Rock And Roll's Influence On Teenagers

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As reviewed in class, many adult Americans used to think that Rock and Roll and it’s exponents were a “bad influence” to teenagers back on the days. It is important to point out that many social changes on that time were a result of sociocultural modifications around authority figures like the government, parents, school authorities, etc. With the influence of Rock and Roll, people started to question topics like: religion, politics, social structures and sexual statements and teens showed attitudes against any form of authority that tried to control them.

After World War II, adolescents showed more violent attitudes against social statements at that time. Adolescent delinquency rates grew rapidly. Girls behaved against decency and boys fought against war. At this time, the idea of peace was extremely utopic. Journalists introduced the term “shook up generation” explaining new forms of organization that differ from the traditional family criteria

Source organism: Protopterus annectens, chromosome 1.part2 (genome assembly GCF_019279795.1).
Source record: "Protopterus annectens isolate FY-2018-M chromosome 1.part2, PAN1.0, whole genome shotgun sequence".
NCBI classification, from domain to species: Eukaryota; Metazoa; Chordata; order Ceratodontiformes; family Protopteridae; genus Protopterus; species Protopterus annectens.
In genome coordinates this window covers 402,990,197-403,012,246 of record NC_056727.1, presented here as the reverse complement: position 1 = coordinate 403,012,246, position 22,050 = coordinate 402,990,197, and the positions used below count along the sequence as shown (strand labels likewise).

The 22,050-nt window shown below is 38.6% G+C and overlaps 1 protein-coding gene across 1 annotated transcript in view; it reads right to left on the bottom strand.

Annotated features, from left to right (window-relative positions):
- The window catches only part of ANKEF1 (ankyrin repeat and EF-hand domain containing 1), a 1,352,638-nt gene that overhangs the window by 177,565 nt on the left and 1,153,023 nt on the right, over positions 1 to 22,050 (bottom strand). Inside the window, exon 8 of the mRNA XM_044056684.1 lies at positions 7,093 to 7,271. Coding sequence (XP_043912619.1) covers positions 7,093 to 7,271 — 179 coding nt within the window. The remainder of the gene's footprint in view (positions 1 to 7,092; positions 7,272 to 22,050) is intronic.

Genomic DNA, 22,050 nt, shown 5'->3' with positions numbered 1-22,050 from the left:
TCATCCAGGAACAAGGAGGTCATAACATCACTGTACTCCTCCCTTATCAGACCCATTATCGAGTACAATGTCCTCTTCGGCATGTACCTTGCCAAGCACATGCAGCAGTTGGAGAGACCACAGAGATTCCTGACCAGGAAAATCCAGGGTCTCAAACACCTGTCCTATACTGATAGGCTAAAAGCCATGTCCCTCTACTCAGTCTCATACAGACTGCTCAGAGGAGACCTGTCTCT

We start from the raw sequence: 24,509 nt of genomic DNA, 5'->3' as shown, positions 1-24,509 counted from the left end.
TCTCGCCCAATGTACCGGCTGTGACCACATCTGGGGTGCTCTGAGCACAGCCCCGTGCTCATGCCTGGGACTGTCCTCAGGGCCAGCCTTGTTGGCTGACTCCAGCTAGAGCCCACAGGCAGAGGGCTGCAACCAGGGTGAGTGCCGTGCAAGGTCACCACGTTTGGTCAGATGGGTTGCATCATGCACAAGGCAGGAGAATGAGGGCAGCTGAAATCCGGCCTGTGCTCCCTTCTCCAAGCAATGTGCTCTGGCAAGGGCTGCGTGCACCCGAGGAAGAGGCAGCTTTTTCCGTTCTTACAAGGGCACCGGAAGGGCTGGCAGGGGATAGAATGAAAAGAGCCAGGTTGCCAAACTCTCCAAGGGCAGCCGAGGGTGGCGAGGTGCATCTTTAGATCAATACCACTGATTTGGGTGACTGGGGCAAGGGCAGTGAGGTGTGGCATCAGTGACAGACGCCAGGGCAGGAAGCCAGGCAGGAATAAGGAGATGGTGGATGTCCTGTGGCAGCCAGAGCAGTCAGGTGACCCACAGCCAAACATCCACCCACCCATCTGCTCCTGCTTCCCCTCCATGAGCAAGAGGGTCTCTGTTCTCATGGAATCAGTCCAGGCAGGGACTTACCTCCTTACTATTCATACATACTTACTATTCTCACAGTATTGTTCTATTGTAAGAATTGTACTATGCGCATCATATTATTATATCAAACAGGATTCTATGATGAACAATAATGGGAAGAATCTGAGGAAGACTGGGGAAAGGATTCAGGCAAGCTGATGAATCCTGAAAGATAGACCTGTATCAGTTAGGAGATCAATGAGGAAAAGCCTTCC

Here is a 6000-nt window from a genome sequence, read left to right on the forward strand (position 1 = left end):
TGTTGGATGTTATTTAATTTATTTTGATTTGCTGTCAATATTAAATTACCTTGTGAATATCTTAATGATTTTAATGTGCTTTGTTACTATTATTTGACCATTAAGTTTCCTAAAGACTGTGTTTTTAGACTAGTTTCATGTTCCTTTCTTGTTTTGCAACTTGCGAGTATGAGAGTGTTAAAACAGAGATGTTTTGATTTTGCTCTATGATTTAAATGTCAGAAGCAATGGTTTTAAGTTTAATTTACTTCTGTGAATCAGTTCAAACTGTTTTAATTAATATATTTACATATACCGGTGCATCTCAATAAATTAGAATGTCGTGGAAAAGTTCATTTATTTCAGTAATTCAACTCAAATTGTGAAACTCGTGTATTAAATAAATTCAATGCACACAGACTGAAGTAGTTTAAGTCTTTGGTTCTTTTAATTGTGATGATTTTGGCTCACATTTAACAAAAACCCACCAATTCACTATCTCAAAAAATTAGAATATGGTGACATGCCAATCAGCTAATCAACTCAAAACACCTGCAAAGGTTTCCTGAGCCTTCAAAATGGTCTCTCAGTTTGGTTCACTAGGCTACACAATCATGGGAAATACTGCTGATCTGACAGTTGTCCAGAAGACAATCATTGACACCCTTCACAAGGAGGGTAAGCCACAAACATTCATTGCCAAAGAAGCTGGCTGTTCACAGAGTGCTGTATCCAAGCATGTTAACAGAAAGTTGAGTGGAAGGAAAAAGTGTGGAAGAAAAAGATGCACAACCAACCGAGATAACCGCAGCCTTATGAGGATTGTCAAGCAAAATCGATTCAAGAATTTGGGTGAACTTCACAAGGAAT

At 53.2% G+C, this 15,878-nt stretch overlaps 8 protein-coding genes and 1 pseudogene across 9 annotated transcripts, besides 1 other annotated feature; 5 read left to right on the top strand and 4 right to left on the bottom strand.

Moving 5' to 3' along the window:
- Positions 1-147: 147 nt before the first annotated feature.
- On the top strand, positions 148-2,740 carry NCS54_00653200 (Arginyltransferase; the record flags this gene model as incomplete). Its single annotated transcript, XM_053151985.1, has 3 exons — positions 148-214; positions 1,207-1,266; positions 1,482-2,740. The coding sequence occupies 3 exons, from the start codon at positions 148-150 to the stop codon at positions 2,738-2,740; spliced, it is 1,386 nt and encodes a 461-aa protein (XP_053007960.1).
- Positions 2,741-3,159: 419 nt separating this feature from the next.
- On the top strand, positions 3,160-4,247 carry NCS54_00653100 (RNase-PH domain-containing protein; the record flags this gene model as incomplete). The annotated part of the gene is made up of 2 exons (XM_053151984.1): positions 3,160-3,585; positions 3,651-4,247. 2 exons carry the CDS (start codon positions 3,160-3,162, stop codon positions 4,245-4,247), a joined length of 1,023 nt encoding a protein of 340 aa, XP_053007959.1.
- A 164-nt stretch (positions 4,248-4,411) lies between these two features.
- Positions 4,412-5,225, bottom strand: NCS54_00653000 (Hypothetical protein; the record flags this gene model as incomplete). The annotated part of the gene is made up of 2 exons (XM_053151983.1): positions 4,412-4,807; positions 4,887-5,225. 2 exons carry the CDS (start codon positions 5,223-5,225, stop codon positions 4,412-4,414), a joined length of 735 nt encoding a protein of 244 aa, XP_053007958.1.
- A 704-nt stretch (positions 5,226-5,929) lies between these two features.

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But not everything was negative. According to Glenn C. Altschuler, author of All Shook Up,
“ While 31 percent felt their parents talked too much about what they ought to do and never discussed with them what actually happened on dates, 70 percent deemed their moms and dads” just about strict enough”; 33 percent wanted more parental advice than they were getting” (Altschuler, 203, pg. 104.)
On the other hand, there were the good kids, the ones that followed the rules. Many scientists and psychologists describe that both wanted the same: attention from their parents. Then Rock and Roll appeared with strength and made everything easier for society. As we’ve studied in class, Rock and Roll artists danced and sang with a similar style, creating a collective identity. Performers like Elvis were the reason of parents being alarmed by this genre of
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